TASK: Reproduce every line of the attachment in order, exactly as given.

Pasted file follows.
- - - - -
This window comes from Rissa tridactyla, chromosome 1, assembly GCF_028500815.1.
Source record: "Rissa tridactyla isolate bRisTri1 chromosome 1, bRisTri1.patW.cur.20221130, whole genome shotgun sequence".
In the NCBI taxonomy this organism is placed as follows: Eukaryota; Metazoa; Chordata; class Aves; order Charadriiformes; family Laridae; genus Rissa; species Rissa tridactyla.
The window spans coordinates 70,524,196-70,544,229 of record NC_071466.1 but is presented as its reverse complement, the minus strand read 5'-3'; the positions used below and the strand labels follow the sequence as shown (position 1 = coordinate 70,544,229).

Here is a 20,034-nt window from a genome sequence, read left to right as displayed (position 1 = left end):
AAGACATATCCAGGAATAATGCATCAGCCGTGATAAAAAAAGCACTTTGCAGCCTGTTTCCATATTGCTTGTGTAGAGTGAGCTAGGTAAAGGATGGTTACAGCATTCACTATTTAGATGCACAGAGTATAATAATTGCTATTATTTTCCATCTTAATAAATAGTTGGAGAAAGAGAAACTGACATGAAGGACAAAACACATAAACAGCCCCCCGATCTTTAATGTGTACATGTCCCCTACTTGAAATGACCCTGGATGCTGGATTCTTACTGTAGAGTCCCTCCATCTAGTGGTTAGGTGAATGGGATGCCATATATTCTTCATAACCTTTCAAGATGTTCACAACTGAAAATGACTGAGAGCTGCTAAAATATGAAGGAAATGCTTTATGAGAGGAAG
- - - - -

This window comes from Rissa tridactyla, chromosome 1, assembly GCF_028500815.1.
Source record: "Rissa tridactyla isolate bRisTri1 chromosome 1, bRisTri1.patW.cur.20221130, whole genome shotgun sequence".
In the NCBI taxonomy this organism is placed as follows: Eukaryota; Metazoa; Chordata; class Aves; order Charadriiformes; family Laridae; genus Rissa; species Rissa tridactyla.
The window spans coordinates 70,524,196-70,544,229 of record NC_071466.1 but is presented as its reverse complement, the minus strand read 5'-3'; the positions used below and the strand labels follow the sequence as shown (position 1 = coordinate 70,544,229).

Here is a 20,034-nt window from a genome sequence, read left to right as displayed (position 1 = left end):
AAGACATATCCAGGAATAATGCATCAGCCGTGATAAAAAAAGCACTTTGCAGCCTGTTTCCATATTGCTTGTGTAGAGTGAGCTAGGTAAAGGATGGTTACAGCATTCACTATTTAGATGCACAGAGTATAATAATTGCTATTATTTTCCATCTTAATAAATAGTTGGAGAAAGAGAAACTGACATGAAGGACAAAACACATAAACAGCCCCCCGATCTTTAATGTGTACATGTCCCCTACTTGAAATGACCCTGGATGCTGGATTCTTACTGTAGAGTCCCTCCATCTAGTGGTTAGGTGAATGGGATGCCATATATTCTTCATAACCTTTCAAGATGTTCACAACTGAAAATGACTGAGAGCTGCTAAAATATGAAGGAAATGCTTTATGAGAGGAAG